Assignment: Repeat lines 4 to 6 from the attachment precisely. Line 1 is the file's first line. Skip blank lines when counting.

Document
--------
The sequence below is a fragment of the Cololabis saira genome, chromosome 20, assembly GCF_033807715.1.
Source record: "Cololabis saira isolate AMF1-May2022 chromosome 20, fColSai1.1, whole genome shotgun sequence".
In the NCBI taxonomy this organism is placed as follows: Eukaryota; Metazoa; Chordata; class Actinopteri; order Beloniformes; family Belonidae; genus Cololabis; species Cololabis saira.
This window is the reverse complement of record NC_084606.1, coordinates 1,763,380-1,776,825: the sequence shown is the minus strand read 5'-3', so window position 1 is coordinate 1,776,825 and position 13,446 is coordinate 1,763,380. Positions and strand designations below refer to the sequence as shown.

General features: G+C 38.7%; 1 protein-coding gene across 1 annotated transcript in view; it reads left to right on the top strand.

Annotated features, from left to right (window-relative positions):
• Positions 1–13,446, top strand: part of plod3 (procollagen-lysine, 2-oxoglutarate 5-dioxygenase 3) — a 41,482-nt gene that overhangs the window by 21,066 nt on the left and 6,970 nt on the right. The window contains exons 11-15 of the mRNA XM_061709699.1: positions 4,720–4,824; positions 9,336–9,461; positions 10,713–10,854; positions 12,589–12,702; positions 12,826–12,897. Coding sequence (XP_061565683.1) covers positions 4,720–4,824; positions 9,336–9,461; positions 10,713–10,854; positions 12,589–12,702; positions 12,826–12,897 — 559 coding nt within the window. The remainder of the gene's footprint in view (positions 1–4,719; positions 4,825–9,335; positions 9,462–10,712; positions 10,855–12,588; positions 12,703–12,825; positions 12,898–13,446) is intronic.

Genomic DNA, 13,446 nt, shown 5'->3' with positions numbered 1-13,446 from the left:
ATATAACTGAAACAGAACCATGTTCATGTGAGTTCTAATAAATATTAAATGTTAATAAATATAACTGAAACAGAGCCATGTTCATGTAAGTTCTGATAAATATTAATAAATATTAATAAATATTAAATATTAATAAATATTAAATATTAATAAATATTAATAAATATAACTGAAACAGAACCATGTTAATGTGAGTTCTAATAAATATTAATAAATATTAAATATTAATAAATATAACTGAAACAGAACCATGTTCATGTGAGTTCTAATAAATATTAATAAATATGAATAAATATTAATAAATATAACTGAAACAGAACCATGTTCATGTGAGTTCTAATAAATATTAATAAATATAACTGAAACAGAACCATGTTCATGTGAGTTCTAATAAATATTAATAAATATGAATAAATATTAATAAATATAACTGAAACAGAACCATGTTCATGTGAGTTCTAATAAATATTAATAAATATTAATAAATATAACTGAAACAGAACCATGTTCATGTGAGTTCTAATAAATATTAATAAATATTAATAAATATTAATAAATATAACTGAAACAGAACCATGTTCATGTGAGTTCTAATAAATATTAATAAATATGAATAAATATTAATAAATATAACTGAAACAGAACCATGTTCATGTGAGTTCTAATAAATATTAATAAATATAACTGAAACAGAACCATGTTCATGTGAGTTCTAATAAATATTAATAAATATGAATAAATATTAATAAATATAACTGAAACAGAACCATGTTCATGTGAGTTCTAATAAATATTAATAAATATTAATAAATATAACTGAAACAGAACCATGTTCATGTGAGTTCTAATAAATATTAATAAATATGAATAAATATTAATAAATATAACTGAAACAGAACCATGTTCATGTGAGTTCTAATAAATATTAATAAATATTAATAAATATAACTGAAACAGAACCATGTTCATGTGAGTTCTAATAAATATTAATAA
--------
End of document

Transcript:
This window is the reverse complement of record NC_084606.1, coordinates 1,763,380-1,776,825: the sequence shown is the minus strand read 5'-3', so window position 1 is coordinate 1,776,825 and position 13,446 is coordinate 1,763,380. Positions and strand designations below refer to the sequence as shown.

General features: G+C 38.7%; 1 protein-coding gene across 1 annotated transcript in view; it reads left to right on the top strand.

Annotated features, from left to right (window-relative positions):